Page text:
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Articles tagged "Chilean Poetry"

Ode to Ángel Cruchaga

Ángel, I remember in my childhood, southern and shaken by rain and wind, suddenly your wings, the flight of your sparkling poetry, the starry tunic filling the night, the roads, with phosphoric resplendence, you were a pulsating river full of fish, you were the silvery tail of a green mermaid crossing the sky from west to east, the shape of light gathered in your wings, and the wind allowing rain and black leaves to fall  on your clothes. So it was far away, in my childhood, but...

Ode to the Andean Cordillera

Once again, from up high, flying over  the sky, you appeared, white and obscure  cordillera of my homeland. Before then, the great airplane  crossed great seas, jungles, deserts. Everything was symmetry, everything was ready on the earth’s surface, everything from above was path, until, in the middle  of heaven and earth, your planetary snow lodged itself, freezing the towers of earth. Volcanoes, scars, caves, ferruginous snows, skinned titanic heights, heads of...

Ode to the Flowers of Datitla

Under the pines, the earth concocts small unsullied things: slim grasses from whose threads minuscule lanterns hang, mysterious capsules plump with lost air, and shadows are different there, filtered  and flowery, long green needles scattered by the wind attacking and disheveling the hair of pine trees. On the sand stand  fragmentary petals, calcified bark, blue pieces  of dead wood, leaves the patience of beetle-like woodcutters moves around, thousands of minimal cups left...

Making the Ordinary Extraordinary: Pablo Neruda’s Odes

When Pablo Neruda published his first of three collections of odes—the Odas elementales (Elementary Odes)—in 1954, he was probably unaware that his Russian hero, Pushkin, had written 130 years earlier that odes were the lowest form of poem because they lacked a “plan” and because mere “rapture” excluded the kind of “tranquility” which, Pushkin said, was “an indispensable condition” of the highest beauty.”  Fortunately,...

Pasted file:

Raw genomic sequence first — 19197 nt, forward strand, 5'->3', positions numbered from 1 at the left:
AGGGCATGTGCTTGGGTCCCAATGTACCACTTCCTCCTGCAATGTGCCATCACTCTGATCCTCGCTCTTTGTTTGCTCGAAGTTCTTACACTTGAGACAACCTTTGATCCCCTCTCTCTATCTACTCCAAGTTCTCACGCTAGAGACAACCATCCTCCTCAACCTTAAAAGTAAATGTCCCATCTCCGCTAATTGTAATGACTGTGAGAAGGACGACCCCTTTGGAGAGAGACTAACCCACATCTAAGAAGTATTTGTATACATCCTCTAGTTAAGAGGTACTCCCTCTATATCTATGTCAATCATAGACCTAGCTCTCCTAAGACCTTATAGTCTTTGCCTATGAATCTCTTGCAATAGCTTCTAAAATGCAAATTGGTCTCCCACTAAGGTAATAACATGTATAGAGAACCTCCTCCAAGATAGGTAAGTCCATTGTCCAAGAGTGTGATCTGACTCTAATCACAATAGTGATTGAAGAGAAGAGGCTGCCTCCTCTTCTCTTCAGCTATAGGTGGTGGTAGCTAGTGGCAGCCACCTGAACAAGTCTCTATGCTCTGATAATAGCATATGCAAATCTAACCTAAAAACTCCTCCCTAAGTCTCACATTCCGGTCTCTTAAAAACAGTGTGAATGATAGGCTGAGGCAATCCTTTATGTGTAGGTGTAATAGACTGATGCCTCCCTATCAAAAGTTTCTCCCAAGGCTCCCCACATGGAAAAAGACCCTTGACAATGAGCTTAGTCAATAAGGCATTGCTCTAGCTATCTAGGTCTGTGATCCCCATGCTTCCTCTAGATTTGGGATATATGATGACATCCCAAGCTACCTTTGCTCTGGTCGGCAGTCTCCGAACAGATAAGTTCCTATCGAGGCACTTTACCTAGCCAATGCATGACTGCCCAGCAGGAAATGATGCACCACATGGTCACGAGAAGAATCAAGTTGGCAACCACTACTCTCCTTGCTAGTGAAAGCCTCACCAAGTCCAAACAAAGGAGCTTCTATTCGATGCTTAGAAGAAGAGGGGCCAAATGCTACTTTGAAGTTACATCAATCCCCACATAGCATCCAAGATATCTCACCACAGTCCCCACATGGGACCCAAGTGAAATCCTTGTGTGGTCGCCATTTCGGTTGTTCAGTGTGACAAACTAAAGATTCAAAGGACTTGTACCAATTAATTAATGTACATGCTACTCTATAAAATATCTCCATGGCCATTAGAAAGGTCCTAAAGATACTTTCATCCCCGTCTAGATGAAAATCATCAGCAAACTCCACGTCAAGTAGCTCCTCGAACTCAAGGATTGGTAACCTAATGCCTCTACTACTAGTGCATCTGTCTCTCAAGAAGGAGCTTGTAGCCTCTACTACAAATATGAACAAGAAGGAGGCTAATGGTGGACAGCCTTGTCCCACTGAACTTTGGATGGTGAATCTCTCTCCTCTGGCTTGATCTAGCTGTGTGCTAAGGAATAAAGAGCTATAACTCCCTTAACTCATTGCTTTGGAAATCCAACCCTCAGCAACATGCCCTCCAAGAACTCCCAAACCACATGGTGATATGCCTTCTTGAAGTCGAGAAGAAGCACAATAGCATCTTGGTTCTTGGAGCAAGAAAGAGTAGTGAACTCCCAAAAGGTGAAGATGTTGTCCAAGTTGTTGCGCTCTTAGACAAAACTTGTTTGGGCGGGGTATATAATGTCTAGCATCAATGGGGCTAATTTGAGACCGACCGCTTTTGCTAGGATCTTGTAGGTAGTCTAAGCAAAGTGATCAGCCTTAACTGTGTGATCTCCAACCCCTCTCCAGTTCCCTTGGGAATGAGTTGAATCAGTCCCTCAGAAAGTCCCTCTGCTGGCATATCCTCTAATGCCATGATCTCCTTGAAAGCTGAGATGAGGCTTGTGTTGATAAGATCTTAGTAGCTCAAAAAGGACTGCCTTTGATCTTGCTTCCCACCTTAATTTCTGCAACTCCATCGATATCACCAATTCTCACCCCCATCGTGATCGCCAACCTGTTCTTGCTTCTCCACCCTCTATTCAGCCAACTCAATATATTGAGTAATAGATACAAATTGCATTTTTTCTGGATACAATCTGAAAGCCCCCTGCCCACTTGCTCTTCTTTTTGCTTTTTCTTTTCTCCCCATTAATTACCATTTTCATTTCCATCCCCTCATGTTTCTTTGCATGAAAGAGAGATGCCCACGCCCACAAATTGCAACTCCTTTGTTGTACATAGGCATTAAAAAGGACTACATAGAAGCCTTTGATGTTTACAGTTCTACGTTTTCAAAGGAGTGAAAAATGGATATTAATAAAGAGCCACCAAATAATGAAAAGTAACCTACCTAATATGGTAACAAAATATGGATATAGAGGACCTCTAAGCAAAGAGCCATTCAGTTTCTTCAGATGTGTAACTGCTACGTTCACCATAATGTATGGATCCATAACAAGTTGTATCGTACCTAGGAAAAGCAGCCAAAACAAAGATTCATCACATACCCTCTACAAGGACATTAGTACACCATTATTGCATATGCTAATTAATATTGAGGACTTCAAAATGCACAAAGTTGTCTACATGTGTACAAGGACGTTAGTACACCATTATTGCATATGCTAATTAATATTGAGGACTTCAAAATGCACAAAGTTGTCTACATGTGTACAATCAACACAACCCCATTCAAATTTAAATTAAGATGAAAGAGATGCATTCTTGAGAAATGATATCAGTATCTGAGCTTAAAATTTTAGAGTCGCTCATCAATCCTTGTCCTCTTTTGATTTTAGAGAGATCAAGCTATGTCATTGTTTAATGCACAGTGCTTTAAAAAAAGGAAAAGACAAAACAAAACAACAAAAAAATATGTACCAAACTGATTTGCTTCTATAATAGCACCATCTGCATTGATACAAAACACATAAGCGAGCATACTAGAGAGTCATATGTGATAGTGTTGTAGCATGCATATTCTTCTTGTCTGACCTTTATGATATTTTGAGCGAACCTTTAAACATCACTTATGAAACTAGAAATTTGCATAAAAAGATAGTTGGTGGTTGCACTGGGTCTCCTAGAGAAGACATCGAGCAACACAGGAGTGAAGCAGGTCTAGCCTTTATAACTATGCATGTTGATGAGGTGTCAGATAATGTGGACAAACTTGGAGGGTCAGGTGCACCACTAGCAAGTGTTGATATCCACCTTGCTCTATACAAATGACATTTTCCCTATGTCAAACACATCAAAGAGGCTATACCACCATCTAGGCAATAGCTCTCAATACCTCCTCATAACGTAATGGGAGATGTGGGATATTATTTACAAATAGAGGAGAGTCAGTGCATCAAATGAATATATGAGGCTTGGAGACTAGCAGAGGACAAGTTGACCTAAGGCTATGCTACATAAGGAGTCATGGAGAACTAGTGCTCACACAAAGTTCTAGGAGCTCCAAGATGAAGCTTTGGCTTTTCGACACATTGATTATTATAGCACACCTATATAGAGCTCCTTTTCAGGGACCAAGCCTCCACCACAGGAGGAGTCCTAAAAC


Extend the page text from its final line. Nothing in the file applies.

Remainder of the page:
Ode to Juan Tarrea

Yes, you know America, Tarrea. You know it. In the helpless Peru, you looted the tombs. To the small villager, to the Andean Indian, Tarrea, protector,  gave his hand, but retreated it with its rings. He destroyed wealth. He left for Bilbao with the vessels. Later he hung from Vallejo, he was lucky to die and then he opened a small store of prologues and epilogues. Now he has spoken with Pineda. He is important. He might be selling something. He has “discovered” the New...

August Song

My love many things could have happened in August but will not happen many fireflies could have shone in your eyes but will not shine and the month of August will be buried without pomp or circumstance without flowers or processions like so many days that never got to be trees like so many trees that never got to be birds like so many birds that never got to fly

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